Jacobs School of Engineering

Endothelial Cell Remodeling

1. Title: Mechano Transduction on Cell Structure and Signal

Grant Number: BRP081804F

Funding Agency: NIH. Co Investigator with Professor Shu Chien (PI).

The shear stress due to blood flow is borne primarily by endothelial cells (ECs) located at the interface between the blood and vessel wall. Atherosclerotic lesions are preferentially localized in regions such as arterial branch points and local lumen expansions, where the ECs are subjected to disturbed flow conditions, including flow reattachment, low shear stress magnitude, and high shear stress gradient. The ECs in these regions have different structural and functional characteristics in comparison to those in the straight parts of the arterial tree, which are exposed to pulsatile flow with a large net forward direction. Our hypothesis is that flows with a significant net direction cause adaptive changes in cell morphology that reduce surface stress and alter molecular signaling, such that the ECs can optimize their functions. In contrast, disturbed flows, without a significant net direction, do not elicit the same adaptive effects on EC surface stress distribution and lead to different spatial and temporal characteristics of molecular signaling, structural remodeling, and mechanical properties, thus resulting in distinct functional consequences such as vulnerability to atherosclerosis.  We are testing this hypothesis using a combination of in vitro and in vivo approaches to determine the effects of different shear flow patterns on surface stress and structural remodeling of ECs. The results of this work have been published in a paper in the Proceedings of the American Academy of Sciences (I-75).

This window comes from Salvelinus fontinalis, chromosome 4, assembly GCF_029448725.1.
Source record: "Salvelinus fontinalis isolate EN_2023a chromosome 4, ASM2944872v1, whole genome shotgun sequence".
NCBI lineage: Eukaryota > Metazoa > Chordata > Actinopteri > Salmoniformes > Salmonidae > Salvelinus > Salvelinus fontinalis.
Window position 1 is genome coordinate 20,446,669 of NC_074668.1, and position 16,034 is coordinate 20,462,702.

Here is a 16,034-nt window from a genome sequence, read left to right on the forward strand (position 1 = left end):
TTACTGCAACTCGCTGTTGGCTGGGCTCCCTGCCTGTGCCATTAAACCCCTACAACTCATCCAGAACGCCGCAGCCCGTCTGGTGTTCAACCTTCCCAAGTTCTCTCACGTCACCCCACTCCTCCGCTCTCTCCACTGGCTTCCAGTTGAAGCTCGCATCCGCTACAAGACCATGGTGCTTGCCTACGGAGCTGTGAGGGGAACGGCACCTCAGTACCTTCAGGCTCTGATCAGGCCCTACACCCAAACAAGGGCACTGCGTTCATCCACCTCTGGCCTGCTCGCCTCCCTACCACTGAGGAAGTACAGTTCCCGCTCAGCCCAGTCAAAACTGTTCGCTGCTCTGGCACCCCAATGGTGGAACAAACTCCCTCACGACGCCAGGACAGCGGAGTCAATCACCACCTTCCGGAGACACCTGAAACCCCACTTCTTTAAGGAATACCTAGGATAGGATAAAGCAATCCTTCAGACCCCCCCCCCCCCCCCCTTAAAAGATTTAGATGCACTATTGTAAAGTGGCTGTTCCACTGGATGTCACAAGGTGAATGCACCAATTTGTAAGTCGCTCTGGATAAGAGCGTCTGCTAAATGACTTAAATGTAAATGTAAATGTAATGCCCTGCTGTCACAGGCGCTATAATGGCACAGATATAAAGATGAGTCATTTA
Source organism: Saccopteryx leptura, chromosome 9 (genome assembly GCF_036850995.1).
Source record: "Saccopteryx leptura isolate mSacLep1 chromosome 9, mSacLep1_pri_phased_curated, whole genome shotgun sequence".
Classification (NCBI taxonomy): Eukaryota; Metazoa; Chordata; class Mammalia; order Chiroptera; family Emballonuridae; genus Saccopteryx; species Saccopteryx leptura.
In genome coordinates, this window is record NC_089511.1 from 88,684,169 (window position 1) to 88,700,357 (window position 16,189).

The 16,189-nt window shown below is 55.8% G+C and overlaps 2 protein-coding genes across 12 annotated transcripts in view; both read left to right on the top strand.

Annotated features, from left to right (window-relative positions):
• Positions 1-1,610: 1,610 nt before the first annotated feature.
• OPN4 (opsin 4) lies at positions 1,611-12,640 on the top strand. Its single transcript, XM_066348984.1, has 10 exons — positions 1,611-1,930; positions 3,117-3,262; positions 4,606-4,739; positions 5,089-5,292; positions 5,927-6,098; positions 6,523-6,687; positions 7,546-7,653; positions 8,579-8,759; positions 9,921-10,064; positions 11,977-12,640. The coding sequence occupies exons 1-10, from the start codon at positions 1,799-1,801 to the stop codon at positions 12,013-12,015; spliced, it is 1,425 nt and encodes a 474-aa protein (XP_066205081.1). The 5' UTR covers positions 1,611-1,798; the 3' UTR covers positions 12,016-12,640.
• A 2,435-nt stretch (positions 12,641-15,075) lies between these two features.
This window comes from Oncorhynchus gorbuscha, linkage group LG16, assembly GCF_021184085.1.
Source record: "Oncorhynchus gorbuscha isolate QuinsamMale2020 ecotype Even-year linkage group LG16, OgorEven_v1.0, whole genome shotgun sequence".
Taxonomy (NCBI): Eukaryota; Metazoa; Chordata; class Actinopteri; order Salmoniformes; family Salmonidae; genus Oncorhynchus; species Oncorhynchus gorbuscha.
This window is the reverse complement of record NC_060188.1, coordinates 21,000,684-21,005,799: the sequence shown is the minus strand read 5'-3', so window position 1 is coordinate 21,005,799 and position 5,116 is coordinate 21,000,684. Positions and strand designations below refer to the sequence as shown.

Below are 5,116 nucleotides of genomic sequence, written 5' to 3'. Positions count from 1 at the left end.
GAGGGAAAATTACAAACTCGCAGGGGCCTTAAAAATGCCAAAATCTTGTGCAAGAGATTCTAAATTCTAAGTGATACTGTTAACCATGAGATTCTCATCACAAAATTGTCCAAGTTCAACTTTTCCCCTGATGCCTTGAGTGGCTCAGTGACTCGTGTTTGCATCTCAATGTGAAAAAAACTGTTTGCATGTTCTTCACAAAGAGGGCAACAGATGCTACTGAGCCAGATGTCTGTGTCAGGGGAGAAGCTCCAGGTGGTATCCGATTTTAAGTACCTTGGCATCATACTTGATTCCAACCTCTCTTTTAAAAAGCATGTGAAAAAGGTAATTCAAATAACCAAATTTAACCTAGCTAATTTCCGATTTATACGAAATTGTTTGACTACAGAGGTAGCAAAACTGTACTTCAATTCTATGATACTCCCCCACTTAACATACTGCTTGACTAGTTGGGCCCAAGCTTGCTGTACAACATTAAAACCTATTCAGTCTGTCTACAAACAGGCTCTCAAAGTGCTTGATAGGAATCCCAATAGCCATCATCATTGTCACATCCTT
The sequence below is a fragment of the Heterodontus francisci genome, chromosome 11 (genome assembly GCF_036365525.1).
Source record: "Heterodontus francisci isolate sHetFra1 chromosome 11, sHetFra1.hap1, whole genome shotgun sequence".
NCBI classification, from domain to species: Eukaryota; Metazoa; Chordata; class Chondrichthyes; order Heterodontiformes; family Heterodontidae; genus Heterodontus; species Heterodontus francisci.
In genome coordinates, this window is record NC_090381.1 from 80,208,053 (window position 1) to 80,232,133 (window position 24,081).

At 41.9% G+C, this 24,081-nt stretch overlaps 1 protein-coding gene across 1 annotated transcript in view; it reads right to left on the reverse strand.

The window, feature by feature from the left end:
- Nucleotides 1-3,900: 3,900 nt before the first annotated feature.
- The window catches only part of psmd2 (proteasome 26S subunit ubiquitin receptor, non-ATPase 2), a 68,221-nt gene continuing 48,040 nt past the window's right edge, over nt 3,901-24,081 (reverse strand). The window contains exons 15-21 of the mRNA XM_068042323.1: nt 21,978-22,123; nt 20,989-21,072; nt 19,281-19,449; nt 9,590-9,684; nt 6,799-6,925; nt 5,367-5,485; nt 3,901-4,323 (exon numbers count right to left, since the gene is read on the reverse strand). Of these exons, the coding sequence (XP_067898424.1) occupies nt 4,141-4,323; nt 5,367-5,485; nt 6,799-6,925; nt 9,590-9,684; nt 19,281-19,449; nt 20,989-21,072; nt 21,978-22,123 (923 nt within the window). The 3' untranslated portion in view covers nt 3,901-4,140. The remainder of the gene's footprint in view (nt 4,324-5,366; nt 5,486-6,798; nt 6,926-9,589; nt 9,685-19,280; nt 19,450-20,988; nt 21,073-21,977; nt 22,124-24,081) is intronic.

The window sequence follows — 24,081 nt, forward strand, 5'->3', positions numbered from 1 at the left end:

2. Title: Mechanical and Molecular Bases of Endothelial Remodeling

Grant Number: 1RO1 HL0805518

Funding Agency: NIH. Co Investigator with Professor Shu Chien (PI).

Vascular endothelial cells are constantly subjected to cyclical stretch due to the pulsatile pressure of the blood flow. In straight, un-branched arteries, the EC elongate with their major axis oriented parallel to the mean flow direction and perpendicular to the direction of stretch. Actin fibers aligned perpendicular to stretch bear less tension than when they are aligned parallel to the stretch. Thus, perpendicular orientation of the actin fiber serves to reduce the mechanical energy absorbed by the cell with each stretch cycle. We are exploring a possible mechanical and molecular feedback control for EC adaptation to mechanical stimulation. We hypothesize that the feedback control is regulated by energy minimization resulting from EC stretch fiber remodeling.  We have shown that ECs remodel their cytoskeleton, including its directionality, in response to mechanical stimuli with consequent redistribution of intracellular forces and modulation of cell function. We use tracking microrheology to determine the principal directions along which the creep compliance G is maximal and minimal at each point in the cytoplasm. We show that after continuous flow shear stresses, all cells gradually elongate and the directions of maximal and minimal G become, respectively, parallel and perpendicular to the flow direction.

Related Papers

PDFJ.C. Del Álamo, G. Norwich, Y.S. Li, J.C. Lasheras and S. Chien. "Anisotropic Rheology and Directional Mechanotransduction in Vascular Endothelial Cells." Proc. Nat. Acad. Sciences of the USA. Vol. 105, No. 40. pp.15411-15416, (2008).

PDFS.S. Hur, J.C. Del Álamo, Y.S. Li, J.S. Park, J.C. Lasheras and S. Chien. "Roles of Cell Confluency and Fluid Shear in 3-Dimensional Intracellular Forces In Endothelial Cells." Proc. Nat. Acad. Sciences of the USA. Vol. 109, Number 28. pp. 11110-11115 (2012).

PDFH-H Lee, H-C Lee, C-C Chou, S.S. Hur, K. Osterday, J.C. Del Álamo, J.C. Lasheras and S. Chien. "Shp2 Modulates Intracellular Tension Through Regulating ROCK-mediated Focal Adhesion Maturation in Response to Matrix Rigidity." Proc. Nat. Acad. Sciences of the USA. In press (2013).